Fraxinus excelsior


One of the most commonest trees in Britain. Readily distinguished by its light-grey bark (smooth in younger trees, rough and scaly in older specimens). Bunches of 'keys' hang from the twigs in great clusters, at first green and then brown as the seeds ripen that remain attached to the tree until the succeeding spring. Ash and Privet are the only representatives in England of the Olive tribe: Oleaceae.





  • Culture
  • Concerns
  • Management
Culture for Common Ash

Grows optimally on calcareous soils although will grow on all except poorest and acid soils (below pH 5.5). Prefers moist but well drained fertile soils. Found growing up to 450m in altitude preferring full or partial sun. Moderately drought tolerant, this tree will require some summer irrigation in very dry climates, but well established mature trees usually do not need supplemental irrigation.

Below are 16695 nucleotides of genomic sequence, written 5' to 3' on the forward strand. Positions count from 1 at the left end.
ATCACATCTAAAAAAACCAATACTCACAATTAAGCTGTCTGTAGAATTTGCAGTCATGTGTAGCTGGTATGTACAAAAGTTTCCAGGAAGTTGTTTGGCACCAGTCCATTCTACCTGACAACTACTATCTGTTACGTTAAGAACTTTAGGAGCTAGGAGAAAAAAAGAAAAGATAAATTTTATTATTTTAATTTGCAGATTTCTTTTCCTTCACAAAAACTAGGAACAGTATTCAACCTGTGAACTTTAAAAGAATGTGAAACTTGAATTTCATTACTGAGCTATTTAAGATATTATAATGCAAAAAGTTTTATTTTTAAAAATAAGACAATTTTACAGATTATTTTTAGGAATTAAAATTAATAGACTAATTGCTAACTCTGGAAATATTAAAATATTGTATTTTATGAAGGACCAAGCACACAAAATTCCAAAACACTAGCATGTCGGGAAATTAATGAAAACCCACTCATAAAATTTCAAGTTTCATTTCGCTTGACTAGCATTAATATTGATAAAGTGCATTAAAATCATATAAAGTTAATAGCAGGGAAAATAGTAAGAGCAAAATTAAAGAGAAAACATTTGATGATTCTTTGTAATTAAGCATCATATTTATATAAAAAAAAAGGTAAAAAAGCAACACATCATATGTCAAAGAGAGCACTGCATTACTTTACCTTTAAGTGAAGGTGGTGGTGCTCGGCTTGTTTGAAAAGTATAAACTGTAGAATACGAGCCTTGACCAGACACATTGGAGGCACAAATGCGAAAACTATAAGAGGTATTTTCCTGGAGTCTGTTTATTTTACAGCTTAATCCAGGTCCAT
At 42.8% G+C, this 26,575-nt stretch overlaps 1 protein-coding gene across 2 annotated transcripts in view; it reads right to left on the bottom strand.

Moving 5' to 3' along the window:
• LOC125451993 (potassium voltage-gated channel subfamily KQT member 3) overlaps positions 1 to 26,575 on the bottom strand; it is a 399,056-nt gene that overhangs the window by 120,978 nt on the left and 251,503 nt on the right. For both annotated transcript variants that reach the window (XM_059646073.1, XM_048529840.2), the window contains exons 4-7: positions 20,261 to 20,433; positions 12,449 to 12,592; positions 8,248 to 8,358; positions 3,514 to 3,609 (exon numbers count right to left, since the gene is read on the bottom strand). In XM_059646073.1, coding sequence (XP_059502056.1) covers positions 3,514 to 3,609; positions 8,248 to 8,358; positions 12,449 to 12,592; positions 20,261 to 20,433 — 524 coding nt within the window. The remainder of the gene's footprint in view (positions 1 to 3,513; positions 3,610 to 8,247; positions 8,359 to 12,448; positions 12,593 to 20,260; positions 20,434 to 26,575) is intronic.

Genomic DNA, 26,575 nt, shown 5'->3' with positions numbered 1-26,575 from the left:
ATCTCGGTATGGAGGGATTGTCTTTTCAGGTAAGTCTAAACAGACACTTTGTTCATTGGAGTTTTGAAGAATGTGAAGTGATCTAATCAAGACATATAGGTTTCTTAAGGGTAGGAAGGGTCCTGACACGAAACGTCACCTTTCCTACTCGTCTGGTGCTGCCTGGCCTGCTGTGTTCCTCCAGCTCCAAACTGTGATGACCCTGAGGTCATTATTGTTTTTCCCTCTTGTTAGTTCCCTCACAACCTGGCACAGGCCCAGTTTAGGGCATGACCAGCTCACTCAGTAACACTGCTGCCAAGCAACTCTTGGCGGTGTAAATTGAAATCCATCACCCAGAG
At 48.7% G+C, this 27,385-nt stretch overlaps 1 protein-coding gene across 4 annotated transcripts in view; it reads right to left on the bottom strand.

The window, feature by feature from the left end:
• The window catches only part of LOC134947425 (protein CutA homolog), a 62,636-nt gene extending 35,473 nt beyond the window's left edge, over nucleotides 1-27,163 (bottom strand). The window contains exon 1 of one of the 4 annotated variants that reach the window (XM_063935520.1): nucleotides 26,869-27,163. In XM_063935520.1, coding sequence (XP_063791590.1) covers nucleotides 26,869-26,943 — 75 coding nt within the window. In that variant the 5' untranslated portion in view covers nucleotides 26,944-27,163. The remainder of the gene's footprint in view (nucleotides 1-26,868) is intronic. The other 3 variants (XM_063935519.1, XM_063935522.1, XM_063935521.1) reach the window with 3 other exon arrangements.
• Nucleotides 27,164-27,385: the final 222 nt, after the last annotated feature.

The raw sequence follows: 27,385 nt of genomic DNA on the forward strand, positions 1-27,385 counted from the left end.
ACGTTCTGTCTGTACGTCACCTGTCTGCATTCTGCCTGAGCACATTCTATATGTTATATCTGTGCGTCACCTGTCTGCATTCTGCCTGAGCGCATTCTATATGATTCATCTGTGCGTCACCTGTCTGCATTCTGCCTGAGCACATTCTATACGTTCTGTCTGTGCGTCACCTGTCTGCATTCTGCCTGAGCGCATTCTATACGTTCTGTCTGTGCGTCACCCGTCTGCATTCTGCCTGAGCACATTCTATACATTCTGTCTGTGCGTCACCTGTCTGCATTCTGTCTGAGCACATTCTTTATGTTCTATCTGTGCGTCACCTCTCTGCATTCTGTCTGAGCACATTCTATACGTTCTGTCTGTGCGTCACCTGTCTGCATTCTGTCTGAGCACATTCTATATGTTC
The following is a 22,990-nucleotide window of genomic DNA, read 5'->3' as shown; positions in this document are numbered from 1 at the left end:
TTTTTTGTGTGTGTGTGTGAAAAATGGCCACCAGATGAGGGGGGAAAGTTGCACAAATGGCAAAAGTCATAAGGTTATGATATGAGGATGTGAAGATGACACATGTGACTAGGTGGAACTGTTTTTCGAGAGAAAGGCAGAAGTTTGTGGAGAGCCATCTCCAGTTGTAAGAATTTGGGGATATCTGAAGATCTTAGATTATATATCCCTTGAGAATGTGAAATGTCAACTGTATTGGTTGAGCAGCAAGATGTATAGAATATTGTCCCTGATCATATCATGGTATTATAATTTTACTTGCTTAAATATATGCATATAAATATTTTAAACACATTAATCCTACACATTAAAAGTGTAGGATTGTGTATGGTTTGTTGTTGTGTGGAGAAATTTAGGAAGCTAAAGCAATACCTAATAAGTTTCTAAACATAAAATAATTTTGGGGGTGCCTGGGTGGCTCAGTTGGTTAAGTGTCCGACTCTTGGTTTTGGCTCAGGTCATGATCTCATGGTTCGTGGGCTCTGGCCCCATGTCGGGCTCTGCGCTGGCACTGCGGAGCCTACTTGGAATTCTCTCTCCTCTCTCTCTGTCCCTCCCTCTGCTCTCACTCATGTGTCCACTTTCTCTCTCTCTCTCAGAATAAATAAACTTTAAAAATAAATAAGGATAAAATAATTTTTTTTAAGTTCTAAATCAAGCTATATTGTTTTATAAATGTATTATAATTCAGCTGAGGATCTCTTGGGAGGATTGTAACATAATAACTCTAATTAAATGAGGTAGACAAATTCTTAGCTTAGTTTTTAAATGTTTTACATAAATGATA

Concerns about Common Ash

Highly susceptible to Chalara ash dieback (lethal). Prolific seed producer and can populate an area with seedlings very quickly. Issues with subsidence of buildings and ash roots frequently recorded. Can be infested with aphids, leading to leaf stippling, honeydew, and sooty mold.

Management Practices for Common Ash

Sample soils for nutrient and pH levels especially if deficiency symptoms were evident during the growing season. If plants exhibit decline, sample roots or root collar for Phytophthora root rot. Check for Chalara ash dieback on foliage and/or presence of diamond shaped cankers on trunk. Treat foliage preventatively for anthracnose, caterpillars, scale and mites on trees with history of disease or if conducive weather conditions are present.

Photos related to Common Ash



Typical black buds, grey bark and keys (seed)

Typical domed canopy growth habit

Elliptical diamond-shaped canker of ash dieback

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